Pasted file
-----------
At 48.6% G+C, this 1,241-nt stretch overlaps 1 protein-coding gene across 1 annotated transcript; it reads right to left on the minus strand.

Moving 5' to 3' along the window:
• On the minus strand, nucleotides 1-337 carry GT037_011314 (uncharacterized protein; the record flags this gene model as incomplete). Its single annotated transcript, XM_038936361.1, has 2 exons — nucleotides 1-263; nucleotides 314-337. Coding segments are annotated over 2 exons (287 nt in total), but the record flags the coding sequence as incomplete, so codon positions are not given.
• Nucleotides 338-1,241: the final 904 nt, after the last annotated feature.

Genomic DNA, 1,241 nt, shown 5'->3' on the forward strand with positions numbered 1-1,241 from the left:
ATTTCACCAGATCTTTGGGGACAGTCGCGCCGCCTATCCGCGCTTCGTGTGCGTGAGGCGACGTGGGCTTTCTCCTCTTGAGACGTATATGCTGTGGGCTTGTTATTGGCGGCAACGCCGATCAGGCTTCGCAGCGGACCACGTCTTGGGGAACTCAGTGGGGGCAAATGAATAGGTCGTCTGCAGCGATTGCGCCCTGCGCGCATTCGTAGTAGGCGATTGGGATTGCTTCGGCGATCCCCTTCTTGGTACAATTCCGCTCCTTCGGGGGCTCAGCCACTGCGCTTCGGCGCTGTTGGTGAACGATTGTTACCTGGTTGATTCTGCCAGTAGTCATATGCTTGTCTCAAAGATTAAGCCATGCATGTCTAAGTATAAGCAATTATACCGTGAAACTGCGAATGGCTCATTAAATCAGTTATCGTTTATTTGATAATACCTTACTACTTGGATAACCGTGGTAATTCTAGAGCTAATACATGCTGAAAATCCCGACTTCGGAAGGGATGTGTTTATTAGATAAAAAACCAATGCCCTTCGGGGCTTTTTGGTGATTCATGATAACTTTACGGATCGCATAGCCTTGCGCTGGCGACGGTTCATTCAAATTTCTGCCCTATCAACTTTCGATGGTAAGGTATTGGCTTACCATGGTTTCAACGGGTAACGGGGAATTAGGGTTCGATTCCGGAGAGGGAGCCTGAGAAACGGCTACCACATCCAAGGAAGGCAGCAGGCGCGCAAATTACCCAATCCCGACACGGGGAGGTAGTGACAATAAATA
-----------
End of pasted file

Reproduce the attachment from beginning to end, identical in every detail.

At 48.6% G+C, this 1,241-nt stretch overlaps 1 protein-coding gene across 1 annotated transcript; it reads right to left on the minus strand.

Moving 5' to 3' along the window:
• On the minus strand, nucleotides 1-337 carry GT037_011314 (uncharacterized protein; the record flags this gene model as incomplete). Its single annotated transcript, XM_038936361.1, has 2 exons — nucleotides 1-263; nucleotides 314-337. Coding segments are annotated over 2 exons (287 nt in total), but the record flags the coding sequence as incomplete, so codon positions are not given.
• Nucleotides 338-1,241: the final 904 nt, after the last annotated feature.

Genomic DNA, 1,241 nt, shown 5'->3' on the forward strand with positions numbered 1-1,241 from the left:
ATTTCACCAGATCTTTGGGGACAGTCGCGCCGCCTATCCGCGCTTCGTGTGCGTGAGGCGACGTGGGCTTTCTCCTCTTGAGACGTATATGCTGTGGGCTTGTTATTGGCGGCAACGCCGATCAGGCTTCGCAGCGGACCACGTCTTGGGGAACTCAGTGGGGGCAAATGAATAGGTCGTCTGCAGCGATTGCGCCCTGCGCGCATTCGTAGTAGGCGATTGGGATTGCTTCGGCGATCCCCTTCTTGGTACAATTCCGCTCCTTCGGGGGCTCAGCCACTGCGCTTCGGCGCTGTTGGTGAACGATTGTTACCTGGTTGATTCTGCCAGTAGTCATATGCTTGTCTCAAAGATTAAGCCATGCATGTCTAAGTATAAGCAATTATACCGTGAAACTGCGAATGGCTCATTAAATCAGTTATCGTTTATTTGATAATACCTTACTACTTGGATAACCGTGGTAATTCTAGAGCTAATACATGCTGAAAATCCCGACTTCGGAAGGGATGTGTTTATTAGATAAAAAACCAATGCCCTTCGGGGCTTTTTGGTGATTCATGATAACTTTACGGATCGCATAGCCTTGCGCTGGCGACGGTTCATTCAAATTTCTGCCCTATCAACTTTCGATGGTAAGGTATTGGCTTACCATGGTTTCAACGGGTAACGGGGAATTAGGGTTCGATTCCGGAGAGGGAGCCTGAGAAACGGCTACCACATCCAAGGAAGGCAGCAGGCGCGCAAATTACCCAATCCCGACACGGGGAGGTAGTGACAATAAATA